A Sense of Place and Time: Putting Ancestors in Context -- Charts alone don't tell the stories of your ancestors; to produce meaningful research, you need to understand the local geography and history in the areas where they lived. Your ancestors were affected by local events, after all -- they were not living in isolation. This talk explains why certain information is valuable, and how to locate it. It includes examples based on Dave's own research.
Your Library in the Cloud: A genealogical guide to digital collections -- There are billions of scanned pages on the Internet -- a collection that few physical libraries could match. The problem is that pages relevant to your research can be difficult to track down. This session provides ideas on how to find the documents that will help you learn more about your families, or the local histories of the areas where they lived. Includes web links.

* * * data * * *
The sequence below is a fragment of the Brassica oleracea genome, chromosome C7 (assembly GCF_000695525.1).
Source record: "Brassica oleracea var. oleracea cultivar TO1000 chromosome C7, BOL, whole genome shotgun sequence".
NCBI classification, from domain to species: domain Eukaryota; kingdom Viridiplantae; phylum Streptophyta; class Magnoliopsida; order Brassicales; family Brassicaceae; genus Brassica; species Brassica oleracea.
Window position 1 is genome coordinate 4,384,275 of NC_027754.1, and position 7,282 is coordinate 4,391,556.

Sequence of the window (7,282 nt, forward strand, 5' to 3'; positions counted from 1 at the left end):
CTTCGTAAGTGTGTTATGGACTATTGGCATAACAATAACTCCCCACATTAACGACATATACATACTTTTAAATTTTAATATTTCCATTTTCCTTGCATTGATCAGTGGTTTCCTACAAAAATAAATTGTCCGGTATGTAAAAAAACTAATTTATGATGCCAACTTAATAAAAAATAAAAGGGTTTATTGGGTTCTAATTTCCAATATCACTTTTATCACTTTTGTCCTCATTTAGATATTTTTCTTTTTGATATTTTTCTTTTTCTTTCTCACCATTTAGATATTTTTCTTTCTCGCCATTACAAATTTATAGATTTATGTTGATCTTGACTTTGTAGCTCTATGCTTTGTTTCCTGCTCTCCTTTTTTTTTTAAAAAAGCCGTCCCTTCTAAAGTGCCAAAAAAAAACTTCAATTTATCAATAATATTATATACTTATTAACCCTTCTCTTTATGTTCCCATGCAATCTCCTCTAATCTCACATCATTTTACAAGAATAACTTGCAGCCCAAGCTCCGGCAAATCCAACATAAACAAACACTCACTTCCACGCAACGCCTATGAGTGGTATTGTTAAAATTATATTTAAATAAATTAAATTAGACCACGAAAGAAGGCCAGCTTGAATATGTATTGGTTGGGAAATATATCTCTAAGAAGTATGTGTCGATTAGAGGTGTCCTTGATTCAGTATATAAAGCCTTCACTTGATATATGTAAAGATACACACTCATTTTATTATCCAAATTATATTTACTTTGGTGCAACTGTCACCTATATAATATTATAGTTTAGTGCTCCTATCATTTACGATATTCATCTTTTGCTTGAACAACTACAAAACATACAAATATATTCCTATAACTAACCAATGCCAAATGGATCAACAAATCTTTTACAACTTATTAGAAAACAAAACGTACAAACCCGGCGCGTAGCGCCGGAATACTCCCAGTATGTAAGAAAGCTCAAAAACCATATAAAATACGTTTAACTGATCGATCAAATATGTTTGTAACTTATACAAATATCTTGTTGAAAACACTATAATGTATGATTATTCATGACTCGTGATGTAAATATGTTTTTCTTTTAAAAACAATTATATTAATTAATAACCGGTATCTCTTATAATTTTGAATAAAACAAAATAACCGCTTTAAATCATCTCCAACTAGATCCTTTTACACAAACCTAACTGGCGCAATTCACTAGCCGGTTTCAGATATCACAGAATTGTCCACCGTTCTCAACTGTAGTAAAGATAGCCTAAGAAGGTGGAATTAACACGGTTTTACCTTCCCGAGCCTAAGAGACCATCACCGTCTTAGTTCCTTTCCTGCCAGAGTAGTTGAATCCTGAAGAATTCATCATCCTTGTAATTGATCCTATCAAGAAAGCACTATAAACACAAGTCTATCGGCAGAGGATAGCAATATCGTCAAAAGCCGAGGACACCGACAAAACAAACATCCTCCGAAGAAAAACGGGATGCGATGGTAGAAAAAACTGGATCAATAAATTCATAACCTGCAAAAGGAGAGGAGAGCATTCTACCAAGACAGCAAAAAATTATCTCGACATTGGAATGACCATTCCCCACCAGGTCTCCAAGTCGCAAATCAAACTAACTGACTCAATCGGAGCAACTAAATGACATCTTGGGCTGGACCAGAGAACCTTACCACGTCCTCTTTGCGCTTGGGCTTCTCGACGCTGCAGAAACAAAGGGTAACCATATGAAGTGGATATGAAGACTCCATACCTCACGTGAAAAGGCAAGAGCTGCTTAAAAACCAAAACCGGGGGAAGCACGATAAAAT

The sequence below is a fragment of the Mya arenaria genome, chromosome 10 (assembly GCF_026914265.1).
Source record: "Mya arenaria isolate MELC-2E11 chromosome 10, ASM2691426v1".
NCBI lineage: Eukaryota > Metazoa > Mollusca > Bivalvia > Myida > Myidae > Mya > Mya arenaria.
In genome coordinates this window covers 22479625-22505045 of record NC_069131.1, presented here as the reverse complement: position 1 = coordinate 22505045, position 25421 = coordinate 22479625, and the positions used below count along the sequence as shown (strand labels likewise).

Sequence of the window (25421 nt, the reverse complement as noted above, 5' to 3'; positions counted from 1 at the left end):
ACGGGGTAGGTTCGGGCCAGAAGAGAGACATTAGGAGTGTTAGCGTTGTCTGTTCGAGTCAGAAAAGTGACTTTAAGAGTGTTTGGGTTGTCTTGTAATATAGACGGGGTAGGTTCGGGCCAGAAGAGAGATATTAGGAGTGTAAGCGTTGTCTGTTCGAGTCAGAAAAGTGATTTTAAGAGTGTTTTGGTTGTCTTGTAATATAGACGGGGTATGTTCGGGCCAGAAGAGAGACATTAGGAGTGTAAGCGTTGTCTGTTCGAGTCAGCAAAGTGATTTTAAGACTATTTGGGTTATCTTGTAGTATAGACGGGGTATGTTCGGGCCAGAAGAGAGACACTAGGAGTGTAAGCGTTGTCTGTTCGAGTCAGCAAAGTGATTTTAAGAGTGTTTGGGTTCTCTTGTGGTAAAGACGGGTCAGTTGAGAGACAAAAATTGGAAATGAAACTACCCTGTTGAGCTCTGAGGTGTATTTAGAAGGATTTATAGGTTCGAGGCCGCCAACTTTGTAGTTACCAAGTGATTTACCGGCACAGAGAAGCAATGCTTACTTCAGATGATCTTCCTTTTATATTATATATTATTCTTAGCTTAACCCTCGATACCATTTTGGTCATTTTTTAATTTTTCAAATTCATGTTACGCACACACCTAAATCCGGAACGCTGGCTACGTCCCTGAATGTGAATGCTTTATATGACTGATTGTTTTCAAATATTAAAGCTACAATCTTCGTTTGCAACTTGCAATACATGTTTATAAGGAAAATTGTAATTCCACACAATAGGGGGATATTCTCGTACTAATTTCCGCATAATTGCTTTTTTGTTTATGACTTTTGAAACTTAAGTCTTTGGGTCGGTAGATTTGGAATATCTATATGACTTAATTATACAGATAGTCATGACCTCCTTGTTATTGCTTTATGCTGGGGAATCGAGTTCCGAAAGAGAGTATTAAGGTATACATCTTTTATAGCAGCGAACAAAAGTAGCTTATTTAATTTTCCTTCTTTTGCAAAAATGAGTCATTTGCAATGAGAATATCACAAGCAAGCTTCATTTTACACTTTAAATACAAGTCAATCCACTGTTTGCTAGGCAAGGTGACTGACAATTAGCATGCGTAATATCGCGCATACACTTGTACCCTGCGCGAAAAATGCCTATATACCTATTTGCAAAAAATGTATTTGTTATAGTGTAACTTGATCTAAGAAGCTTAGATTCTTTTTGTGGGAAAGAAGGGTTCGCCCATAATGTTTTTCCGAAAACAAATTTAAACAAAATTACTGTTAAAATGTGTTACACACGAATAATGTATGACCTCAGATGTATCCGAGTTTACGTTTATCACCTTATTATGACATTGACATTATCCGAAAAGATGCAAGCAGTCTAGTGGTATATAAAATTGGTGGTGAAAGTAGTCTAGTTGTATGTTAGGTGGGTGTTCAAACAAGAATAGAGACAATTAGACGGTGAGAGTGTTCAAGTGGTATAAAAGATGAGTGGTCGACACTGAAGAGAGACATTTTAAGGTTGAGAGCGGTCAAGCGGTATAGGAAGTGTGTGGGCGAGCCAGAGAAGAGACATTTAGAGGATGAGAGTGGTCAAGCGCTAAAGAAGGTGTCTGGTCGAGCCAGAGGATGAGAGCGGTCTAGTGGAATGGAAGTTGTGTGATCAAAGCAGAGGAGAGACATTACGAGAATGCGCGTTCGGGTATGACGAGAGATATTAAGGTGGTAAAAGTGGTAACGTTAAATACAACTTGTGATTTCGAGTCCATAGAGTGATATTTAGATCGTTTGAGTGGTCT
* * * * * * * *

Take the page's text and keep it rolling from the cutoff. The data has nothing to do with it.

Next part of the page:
Trinkets and Treasures: Things Your Ancestors Left Behind -- Family history research should involve more than websites, old pieces of paper and microfilm. There are tangible pieces of evidence as well. These might include items your ancestors used or created, and they will help you to gain a better understanding of the lives they lived. They also serve as a reminder of times past. Think of the stories they can tell!
Genealogy 101 -- For beginners. Why do we do what we do? What are the basic sources to use? A primer of the basics of family history research. Hint: Start close to home, then work from there. Includes web links.
Civil Registration and Public Records -- Civil registration documents -- sometimes known as vital statistics -- provide basic building blocks for many genealogical projects. This is a summary of some of the records available, and how to put them to the best use. There are indexes online, and sometimes even digitized copies of records. Includes a list of Web sites to use.
The Search for Frank Liddell: A Case Study -- Frank Liddell was born in Coleraine, County Derry, Ireland in the 1880s. Or was he? Frank came to Canada in 1910. Or did he? Why doesn't he appear in any of the records? Why is there no trace of the first 25 years of his life? Checking all available source documents reveals the answers -- and raises many, many more questions. This is a great detective case. Includes web links.